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If the Mavericks weren’t in the running for Deron Williams and/or Dwight Howard this summer (and I believe they are the dark horse team that could scoop up both), I’d suggest a Calderon for Kidd trade that nets the Raptors a $10.1 million expiring contract. While I think Calderon would be an upgrade over Kidd for Dallas, I don’t think the Mavs would be willing to mess much with their chemistry or would be willing to mess with their advantageous cap situation this off-season.

Worth mentioning: The two teams who might just need Jose Calderon the most, or at least who are in most need of a point guard, are the Lakers and the Magic. The problem is that neither team has the type of assets Toronto covets and even the Lakers’ trade exception from the Lamar Odom deal wouldn’t cover Calderon’s nearly $10 million salary this season. For the Lakers or Magic to acquire Jose from the Raptors, the deal would have to involve a third team or more. If L.A. or Orlando can get a third team involved that brings attractive assets to the table for Toronto, then either team could be in the mix.

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All of the proposed deals mentioned involve the Raptors clearing cap space for this off-season, but it’s important to remember that Toronto probably doesn’t figure into any of the big free agent targets’ plans. If Calderon had two years or more left on his deal, I’d want the Raptors to rid themselves of that contract as soon as possible. But realistically, Jose’s contract doesn’t hamper the Raps this summer (Toronto should have at least $10 million in cap space) given the team’s still modest expectations.

This is why as enticing as cap space would be, I still say that the Raptors should be looking for draft picks or young assets in potential Calderon deals. If there isn’t a good deal to be made, then there’s nothing wrong with letting Jose run the offence with a team that will once again be young and fairly inexperienced next season.

Dwane Casey

I don’t want to speak for the hopes and desires of all Raptors fans throughout this season, but in my mind, sensible Raptors fans want the team to play competitive games and show some promise for the future while still losing most of their games so they get a high pick in a loaded draft. If you’re part of “my group”, then you were pretty happy with the Raptors’ dramatic two-point loss to the Lakers this afternoon.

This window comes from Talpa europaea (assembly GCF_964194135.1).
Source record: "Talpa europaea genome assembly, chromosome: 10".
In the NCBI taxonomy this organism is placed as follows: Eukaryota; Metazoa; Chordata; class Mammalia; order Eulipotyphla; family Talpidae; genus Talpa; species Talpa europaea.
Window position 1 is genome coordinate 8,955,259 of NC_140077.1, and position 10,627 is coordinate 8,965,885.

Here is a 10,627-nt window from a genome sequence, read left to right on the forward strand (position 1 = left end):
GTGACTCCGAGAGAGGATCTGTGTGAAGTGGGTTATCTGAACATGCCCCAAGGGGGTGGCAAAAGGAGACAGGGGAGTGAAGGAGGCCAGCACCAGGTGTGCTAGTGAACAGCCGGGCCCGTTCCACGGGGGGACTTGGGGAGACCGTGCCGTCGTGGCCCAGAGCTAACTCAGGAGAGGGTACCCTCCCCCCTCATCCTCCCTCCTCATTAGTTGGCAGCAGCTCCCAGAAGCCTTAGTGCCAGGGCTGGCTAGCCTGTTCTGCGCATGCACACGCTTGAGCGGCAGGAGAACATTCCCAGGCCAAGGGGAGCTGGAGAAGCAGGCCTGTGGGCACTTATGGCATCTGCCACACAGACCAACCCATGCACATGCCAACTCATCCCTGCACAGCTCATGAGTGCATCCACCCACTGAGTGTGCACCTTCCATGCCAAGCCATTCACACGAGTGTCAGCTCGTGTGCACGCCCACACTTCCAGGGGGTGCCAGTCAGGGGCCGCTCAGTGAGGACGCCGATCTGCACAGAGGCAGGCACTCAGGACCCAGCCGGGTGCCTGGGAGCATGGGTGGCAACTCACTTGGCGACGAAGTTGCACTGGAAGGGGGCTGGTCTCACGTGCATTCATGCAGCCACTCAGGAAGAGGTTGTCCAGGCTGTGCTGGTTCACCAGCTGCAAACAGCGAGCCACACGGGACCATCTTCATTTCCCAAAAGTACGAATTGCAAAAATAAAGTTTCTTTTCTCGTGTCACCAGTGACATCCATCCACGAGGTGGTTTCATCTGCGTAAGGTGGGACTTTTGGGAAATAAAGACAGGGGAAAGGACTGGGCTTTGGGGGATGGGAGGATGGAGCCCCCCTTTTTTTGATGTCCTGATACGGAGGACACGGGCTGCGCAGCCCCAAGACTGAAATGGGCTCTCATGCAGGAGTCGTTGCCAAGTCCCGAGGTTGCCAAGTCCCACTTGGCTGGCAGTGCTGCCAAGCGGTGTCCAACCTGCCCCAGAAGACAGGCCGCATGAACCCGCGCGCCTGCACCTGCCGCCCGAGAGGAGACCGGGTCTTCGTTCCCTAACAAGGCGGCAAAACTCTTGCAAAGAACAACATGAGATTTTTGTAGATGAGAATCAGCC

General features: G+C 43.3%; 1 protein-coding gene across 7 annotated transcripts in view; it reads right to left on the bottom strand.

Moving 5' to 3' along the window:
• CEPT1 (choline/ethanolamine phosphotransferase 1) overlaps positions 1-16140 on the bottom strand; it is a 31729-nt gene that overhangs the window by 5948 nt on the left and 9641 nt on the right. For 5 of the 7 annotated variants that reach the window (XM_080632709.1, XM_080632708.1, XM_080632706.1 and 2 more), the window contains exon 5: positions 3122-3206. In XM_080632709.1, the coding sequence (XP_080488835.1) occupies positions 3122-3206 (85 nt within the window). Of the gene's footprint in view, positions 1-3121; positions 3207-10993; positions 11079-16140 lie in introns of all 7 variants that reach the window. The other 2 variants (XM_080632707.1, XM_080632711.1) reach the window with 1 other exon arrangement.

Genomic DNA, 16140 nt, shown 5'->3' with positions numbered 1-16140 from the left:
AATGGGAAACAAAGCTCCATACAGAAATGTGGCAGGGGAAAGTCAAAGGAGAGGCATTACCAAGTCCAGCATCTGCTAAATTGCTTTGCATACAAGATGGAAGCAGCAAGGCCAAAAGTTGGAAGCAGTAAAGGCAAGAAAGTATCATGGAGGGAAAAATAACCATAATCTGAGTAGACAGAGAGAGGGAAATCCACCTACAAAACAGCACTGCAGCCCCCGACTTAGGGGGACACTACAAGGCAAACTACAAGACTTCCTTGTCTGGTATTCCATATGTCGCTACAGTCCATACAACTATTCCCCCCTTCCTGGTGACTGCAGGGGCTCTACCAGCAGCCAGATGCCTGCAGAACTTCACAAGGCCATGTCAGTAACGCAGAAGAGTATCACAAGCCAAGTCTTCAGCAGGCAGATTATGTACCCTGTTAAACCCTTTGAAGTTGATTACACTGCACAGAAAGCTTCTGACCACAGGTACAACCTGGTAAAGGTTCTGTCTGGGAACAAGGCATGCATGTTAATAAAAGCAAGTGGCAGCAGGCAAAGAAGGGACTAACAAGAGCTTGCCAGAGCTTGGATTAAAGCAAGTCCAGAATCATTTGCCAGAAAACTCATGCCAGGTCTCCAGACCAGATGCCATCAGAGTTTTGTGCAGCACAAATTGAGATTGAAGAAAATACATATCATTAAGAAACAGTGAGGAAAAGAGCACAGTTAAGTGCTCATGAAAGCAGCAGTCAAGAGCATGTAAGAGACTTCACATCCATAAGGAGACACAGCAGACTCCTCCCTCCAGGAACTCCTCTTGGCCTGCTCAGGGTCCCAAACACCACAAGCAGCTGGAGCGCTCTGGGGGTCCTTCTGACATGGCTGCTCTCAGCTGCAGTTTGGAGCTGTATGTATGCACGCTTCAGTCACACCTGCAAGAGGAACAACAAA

Here are my six thoughts on Game No. 29: Lakers 94, Raptors 92.

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Start time: 1:00 PM ET
Channel: TSN
Probable starting lineups
Toronto: Jose Calderon, DeMar DeRozan, James Johnson, Amir Johnson, Aaron Gray
Los Angeles: Derek Fisher, Kobe Bryant, Metta World Peace, Pau Gasol, Andrew Bynum

Injury report

Toronto: Jerryd Bayless is doubtful for today’s game, while Andrea Bargnani is out.

Los Angeles: No injuries reported.

How pissed off is Kobe Bryant after getting beaten and outscored by Jeremy Lin and the Knicks on Friday? Raptors coach Dwane Casey has predicted that Kobe will come out like a “wet hen” today, which means that DeMar DeRozan will have his hands full trying to keep Kobe from dropping 40 on him.

The Lakers have lost three of their last four games and they’re seventh in the West going into this game. They have to view this game as a must-win so they don’t start slipping out of the playoff picture. Surprisingly, the Raptors are only the fifth-worst team in the East right now with their 9-19 record — they’d be second-worst, ahead of the Hornets, in the West.

This is the Raptors’ fifth Sunday game of the season, but their first Sunday game in Toronto. They’ve traditionally fared well on Sunday home games — they were 5-6 in those games last season, compared to 17-54 in their other games.